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A Letter to M. Night Shyamalan

1 Jul

*be warned, this letter will have plot spoilers to the movie “The Last Airbender”.  Skip if you don’t want to learn about the movie.  You have been warned.*

Dear Mr. Shyamalan,

Today, the husband and I took our four children to see your version of Avatar: The Last Airbender.  The kids were especially excited to see this movie, as they are huge fans of the tv show.  Even us parents couldn’t wait to see it.

Now, usually we wait for movies to go to the little local theater that shows one movie a week for $3 per person, as taking a family of six to the movies can get quite expensive.  But seeing The Last Airbender was such a big deal for us, that we parents chose to pony up the cash to see it in 3-D.  It was going to be a special treat for our kids.

Instead, it was a big huge disappointment.  To quote my fourteen-year-old – “They butchered it.”

I assumed you never actually watched the tv series.  To my shock, I read on Wikipedia that indeed, you have watched the series.  Which makes me have to ask the first question – Why were half the names pronounced differently?  Aang, Sokka, Avatar, Iroh – all mispronounced.  It was the first thing my nine-year-old daughter stated after the movie was over – “They didn’t even say Aang’s name right!” 

Next, let’s discuss the storyline.  If one wasn’t familiar with the tv series, the movie made absolutely no sense.  It skipped about here and there, sort of touching on this and that, but never coherently coming together.  We had a few moments of “Aang didn’t do that.” and “That’s not how it went in the tv series.”  What can I say?  We’re sticklers for consistency.  Though really, in the scene with Aang rallying the Earthbenders…you had them in a camp and not a boat?  Surrounded by dirt?  Really?  That made zero sense in the movie. 

All the bending?  Now that could have been cool.  Instead, there seemed to be lots of build-up to produce not that much.  In the tv show, they move their hand and boom – bending.  In the movie, three minutes of tai chi to produce a ball of water.  I will give the actors credit – their movements were very well done.  But it was overdone for minor results.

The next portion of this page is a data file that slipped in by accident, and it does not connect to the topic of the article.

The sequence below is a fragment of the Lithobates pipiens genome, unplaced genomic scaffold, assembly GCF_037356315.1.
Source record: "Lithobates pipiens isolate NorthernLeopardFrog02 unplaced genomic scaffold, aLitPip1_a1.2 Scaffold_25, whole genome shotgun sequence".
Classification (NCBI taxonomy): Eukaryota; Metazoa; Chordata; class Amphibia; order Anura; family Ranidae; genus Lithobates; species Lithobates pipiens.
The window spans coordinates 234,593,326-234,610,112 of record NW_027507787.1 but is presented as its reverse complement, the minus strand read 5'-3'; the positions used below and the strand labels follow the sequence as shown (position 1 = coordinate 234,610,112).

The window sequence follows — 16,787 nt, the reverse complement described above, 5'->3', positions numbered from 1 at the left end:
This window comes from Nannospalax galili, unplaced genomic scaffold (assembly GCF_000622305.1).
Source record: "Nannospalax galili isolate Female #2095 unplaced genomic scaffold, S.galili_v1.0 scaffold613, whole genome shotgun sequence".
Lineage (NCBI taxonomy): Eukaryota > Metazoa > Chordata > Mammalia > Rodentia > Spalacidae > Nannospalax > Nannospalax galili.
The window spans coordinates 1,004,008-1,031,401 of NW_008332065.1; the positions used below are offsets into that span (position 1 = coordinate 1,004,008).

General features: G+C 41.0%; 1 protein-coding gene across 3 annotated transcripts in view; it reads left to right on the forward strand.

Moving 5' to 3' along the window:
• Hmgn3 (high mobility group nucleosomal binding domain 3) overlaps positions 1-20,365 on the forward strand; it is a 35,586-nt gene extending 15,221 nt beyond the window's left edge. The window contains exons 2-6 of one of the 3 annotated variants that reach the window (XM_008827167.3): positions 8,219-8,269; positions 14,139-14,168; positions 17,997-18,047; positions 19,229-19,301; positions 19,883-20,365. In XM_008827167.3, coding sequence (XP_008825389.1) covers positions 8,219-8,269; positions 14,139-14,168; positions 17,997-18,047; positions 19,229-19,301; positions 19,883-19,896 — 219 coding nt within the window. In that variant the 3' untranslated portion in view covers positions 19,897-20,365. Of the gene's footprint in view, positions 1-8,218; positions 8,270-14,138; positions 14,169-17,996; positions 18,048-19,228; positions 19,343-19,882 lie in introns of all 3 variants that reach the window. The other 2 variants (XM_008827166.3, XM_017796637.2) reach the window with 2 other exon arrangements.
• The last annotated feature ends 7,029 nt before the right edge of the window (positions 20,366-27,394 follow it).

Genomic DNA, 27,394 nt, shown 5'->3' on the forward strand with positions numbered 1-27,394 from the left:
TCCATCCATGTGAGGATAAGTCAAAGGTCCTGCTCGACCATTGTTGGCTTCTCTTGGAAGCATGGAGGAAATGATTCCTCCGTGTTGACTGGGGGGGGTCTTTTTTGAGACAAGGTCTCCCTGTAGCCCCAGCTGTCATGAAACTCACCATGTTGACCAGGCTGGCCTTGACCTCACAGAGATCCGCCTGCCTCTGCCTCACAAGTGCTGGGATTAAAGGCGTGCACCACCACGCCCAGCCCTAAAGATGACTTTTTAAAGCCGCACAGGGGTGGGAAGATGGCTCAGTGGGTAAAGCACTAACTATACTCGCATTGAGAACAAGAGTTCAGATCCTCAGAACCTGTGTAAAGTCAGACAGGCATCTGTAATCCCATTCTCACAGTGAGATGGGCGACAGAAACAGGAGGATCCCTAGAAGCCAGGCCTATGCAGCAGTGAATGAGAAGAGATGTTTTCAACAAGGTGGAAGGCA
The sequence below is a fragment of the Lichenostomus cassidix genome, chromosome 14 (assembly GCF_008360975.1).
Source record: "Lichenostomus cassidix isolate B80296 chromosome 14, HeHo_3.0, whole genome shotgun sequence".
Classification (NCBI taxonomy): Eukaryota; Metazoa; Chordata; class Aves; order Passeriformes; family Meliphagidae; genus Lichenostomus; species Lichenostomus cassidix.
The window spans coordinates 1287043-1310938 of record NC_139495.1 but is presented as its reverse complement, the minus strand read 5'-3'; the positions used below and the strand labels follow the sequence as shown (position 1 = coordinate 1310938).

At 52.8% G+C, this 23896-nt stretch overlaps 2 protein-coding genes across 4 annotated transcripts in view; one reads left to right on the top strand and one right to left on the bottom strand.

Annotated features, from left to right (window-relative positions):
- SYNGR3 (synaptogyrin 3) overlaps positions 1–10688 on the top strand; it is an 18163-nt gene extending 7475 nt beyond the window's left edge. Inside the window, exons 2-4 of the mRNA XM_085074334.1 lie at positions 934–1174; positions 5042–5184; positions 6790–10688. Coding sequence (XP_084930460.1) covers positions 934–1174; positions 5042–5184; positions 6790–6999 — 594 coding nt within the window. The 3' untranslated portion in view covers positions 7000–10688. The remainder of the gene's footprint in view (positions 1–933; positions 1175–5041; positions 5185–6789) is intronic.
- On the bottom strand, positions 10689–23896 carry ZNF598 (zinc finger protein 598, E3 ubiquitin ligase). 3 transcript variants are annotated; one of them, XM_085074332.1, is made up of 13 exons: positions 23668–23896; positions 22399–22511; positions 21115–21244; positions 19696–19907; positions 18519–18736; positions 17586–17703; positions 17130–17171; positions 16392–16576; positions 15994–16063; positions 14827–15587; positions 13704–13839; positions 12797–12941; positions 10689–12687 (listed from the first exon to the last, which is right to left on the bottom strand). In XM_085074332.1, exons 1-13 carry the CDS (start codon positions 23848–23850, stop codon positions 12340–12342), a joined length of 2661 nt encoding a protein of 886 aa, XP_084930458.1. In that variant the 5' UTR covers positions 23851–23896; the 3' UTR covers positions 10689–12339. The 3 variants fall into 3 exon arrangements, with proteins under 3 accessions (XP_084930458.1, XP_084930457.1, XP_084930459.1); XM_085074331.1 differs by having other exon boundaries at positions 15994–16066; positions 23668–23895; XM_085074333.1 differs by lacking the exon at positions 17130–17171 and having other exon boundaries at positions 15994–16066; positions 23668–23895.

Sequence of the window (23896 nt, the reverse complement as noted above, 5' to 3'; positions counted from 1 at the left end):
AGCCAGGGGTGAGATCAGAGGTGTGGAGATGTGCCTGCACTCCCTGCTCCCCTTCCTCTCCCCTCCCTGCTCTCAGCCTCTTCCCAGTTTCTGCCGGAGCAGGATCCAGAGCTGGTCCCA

Mind you, we might have forgiven the lousy script and weird bending moves if the characters were at least portrayed correctly.  But even that you got all kinds of wrong.  Zuko’s scar was barely noticable.  In the tv series, his scar is that visible reminder to him and all who sees him of how he lost his honor, why he’s the bitter boy hunting the Avatar.  In the movie, it was almost nothing.  Katara was not the strong yet nurturing girl.  Iroh and the Fire Lord didn’t look anything like their animated counterparts.  Momo is an afterthought.  But most disappointing to my children was the character of Sokka.  They love Sokka and his crazy ways.  The one thing my oldest kept saying during the previews for the movie was “I hope they get Sokka’s sense of humor right.”  Not only didn’t you get it right, you didn’t get it at all.  It wasn’t there.  It didn’t exist.  There was no humor in this film at all.

At the end of the day, we found the movie The Last Airbender to be a slightly depressing, disjointed disappointment that wasn’t even really 3-D.  My children spent the next two hours afterwards talking about all that was wrong with it. It’s not like my children are Siskel and Ebert.  They usually enjoy movies.  But this one will stick with them forever as being their first big movie disappointment.  I can’t blame them. I can’t remember the last time I wished for my money back after watching a movie. 

We are going to give you a second chance and hope you get Book Two right.  My children have all offered their services if you need help with the script or directing.  But we decided already to save our money and not see another 3-D version.  We may just rent it.  Meanwhile, we shall still love the tv series.  That at least is fun to watch. 

 

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One Response to “A Letter to M. Night Shyamalan”

  1. Josh Holmes July 1, 2010 at 9:12 pm #

    The no humor part was a huge disappointment. Aang’s first priority when he got out of the ice bubble should have been to go penguin sledding. Instead, the only hint that of his fun and bubbling over personality was when he said “I like games too” which he never proves in the movie. In the series, Sokka’s attacks on Zuko when he first lands in are very telling of both Zuko and Sokka’s personalities and bring a lot of humor to the scene. The fact that it was skipped entirely told me right off the bat a lot about how this movie was written and directed.

    I was extremely disappointed.

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